If we were to maintain Adolf Loos’ law, then we would need to keep the viewers uninformed. This is because if the uninformed viewer gets a narrative to go with the installations of digital media in architecture, then they would no longer be considered an uninformed viewer, but an informed viewer. Therefore they would know what the function of the ornament is, and realise how it is key to the overall picture and no longer consider the ornament as an ornament but rather a functional object. For example in Jenny Holzer’s installations, when the informed viewer sees how the projection links in the surrounding environment and architecture, they will see all parts as a functional piece. Whereas to the uninformed viewer who doesn’t take everything into context, would consider it as ornament as they wouldn’t understand how everything links into together. Similarly, if the people walked through the Tampa Mood Ring without any knowledge of what it presented, people would be immersed in changing lights with no idea why they were changing, i.e. keeping them uninformed, would make the ornament be deemed as a crime. This also brings me onto what Louis Sullivan says in his paper, and something I have repeated several times throughout this dissertation. The architecture will live because of the people, for the people, to the people. So if people are being involved into the installation like in Displaced Emperors, where people can bring to light the Chapultepec Castle by means of a wireless sensor on the Hadsburg Castle, then they are personally involved in the installation and may no longer deem it as a crime, but rather a useful tool to show the history associated with the architecture. Similarly Two Origins, allows people to be involved in the installation and they can uncover the scriptures from the book of Two Origins. This installation uncovers an event that happened many years ago and people discover the truth behind it. Again, the viewer can decide whether or not this is a crime or not, i.e. the ornament. Arch-OS is an operating system designed for a specific target audience and I believe it should be up to the specific target audience’s choice to deem whether or not the ornament is a crime. If form follows function, then in the new digital age, maybe the digital ornament needs to be redefined. In each example given, the work can only exist as an ornament where the viewer, user or audience is uninformed - the moment narrative is applied and we gain understanding of what the work tries to achieve , its role as an ornamental piece is changed, the work undertaken combines with the existing form to deliver a new function. Where rapidly evolving technology allows us to create a whole new world of possibilities, ornament may still be a crime. As the alien looks on, unaware of what is being delivered, they may see nothing more than a 21st century gimmick, a display of lights and sounds, of bars and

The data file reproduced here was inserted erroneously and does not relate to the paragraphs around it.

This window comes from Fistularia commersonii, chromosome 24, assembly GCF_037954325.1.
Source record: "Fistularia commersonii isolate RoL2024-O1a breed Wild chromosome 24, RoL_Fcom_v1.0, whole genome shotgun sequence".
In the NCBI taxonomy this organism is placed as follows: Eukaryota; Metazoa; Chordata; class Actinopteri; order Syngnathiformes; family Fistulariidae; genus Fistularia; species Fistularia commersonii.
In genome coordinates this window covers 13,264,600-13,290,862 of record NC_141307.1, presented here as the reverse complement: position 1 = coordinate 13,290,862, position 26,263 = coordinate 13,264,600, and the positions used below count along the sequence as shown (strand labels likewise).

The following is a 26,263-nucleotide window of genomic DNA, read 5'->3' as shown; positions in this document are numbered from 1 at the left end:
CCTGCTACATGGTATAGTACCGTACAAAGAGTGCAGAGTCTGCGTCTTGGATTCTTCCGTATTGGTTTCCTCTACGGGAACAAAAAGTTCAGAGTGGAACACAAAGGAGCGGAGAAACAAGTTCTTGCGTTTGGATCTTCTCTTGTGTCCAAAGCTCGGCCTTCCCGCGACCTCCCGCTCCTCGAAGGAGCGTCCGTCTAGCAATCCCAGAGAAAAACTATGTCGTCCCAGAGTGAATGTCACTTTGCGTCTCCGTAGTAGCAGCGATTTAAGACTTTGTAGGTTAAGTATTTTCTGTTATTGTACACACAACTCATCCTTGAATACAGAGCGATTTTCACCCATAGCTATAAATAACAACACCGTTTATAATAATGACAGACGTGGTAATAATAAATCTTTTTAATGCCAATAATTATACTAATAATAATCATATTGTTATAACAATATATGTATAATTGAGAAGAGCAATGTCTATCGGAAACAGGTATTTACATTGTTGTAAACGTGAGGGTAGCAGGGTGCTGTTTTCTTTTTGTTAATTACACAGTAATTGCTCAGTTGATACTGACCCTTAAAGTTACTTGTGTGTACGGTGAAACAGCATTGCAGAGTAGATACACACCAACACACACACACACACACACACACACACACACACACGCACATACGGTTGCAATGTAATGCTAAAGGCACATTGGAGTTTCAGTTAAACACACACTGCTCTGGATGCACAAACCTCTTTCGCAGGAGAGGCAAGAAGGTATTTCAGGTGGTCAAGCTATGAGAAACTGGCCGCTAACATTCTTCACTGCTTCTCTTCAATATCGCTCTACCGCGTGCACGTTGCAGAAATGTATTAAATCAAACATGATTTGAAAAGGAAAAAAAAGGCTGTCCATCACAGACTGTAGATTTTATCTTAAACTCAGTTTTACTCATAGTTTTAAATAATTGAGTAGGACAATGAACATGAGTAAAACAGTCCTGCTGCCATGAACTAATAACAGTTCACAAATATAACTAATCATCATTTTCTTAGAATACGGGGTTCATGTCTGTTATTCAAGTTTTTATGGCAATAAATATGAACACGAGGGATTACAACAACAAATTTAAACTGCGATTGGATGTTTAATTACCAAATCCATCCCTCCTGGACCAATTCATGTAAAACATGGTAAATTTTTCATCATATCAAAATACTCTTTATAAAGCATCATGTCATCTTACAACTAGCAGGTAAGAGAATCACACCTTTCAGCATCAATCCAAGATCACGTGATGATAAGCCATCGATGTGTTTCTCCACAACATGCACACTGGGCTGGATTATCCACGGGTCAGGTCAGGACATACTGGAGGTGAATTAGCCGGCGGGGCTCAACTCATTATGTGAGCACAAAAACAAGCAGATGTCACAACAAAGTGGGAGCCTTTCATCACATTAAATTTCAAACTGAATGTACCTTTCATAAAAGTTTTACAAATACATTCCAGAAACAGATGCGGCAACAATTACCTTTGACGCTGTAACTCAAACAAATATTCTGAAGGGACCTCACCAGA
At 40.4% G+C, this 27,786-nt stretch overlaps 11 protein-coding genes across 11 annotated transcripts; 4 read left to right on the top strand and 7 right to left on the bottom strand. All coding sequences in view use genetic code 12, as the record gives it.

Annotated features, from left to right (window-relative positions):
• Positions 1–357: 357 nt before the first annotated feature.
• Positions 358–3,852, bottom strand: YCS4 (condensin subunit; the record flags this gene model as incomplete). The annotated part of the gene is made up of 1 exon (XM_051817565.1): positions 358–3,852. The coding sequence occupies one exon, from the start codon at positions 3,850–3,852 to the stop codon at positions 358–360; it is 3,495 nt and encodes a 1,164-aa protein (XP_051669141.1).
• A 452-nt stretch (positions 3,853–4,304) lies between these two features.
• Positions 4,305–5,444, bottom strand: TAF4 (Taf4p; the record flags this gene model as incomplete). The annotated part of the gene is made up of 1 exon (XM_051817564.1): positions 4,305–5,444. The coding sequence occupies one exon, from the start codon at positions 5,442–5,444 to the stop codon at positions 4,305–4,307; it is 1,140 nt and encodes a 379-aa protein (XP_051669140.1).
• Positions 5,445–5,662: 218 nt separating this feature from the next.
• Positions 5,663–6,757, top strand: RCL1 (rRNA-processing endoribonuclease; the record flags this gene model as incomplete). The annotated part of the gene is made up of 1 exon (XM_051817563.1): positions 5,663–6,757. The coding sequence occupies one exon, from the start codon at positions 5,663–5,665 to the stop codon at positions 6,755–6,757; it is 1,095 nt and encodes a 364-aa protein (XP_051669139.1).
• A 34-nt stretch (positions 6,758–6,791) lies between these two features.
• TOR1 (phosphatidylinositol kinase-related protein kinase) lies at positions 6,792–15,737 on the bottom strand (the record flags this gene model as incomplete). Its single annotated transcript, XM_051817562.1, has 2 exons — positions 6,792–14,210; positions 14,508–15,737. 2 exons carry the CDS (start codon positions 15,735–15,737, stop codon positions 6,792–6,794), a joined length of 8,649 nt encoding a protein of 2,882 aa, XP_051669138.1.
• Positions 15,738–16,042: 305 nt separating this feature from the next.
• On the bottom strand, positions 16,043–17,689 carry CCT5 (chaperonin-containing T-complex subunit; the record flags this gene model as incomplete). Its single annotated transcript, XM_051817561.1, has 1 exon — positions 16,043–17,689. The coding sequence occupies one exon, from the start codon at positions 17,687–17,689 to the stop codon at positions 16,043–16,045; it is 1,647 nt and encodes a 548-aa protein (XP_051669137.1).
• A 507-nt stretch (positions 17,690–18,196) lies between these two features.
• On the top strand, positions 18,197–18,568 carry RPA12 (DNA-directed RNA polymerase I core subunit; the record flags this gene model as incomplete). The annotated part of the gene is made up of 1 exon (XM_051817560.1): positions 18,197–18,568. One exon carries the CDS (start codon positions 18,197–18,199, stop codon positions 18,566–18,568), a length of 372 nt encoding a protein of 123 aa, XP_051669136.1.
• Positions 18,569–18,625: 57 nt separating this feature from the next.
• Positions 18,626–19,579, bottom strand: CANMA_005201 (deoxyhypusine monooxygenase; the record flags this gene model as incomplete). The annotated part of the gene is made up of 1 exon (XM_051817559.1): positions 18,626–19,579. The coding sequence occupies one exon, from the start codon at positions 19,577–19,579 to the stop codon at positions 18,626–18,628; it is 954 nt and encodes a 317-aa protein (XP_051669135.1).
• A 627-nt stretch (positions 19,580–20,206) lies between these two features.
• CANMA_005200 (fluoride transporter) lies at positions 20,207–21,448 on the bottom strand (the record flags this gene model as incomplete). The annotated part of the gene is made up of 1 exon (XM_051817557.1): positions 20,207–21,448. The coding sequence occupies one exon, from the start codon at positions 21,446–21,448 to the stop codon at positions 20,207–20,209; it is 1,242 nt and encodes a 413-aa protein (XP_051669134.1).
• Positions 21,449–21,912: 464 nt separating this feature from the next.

cells illuminating, of words projected on a city skyline, they see nothing more than a high tech ornamental presentation with no purpose or meaning. Throughout this dissertation, I have demonstrated how digital media in architecture has a function and can be constituted as a ornament to the architecture in question, however the artists make sure the uninformed viewer has a narrative and therefore convert the uninformed viewer to an informed viewer, thus giving the ornament a function. Ornament and crime remain interlinked, but the crime is delivering a piece devoid of narration, with no explanation or definition, for producing a piece unsympathetic to the architecture it inhabits for no other reason than â€œwe canâ€?.
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Published on Apr 26, 2010
A look at how the laws for modern architecture apply to todays digital media in architecture.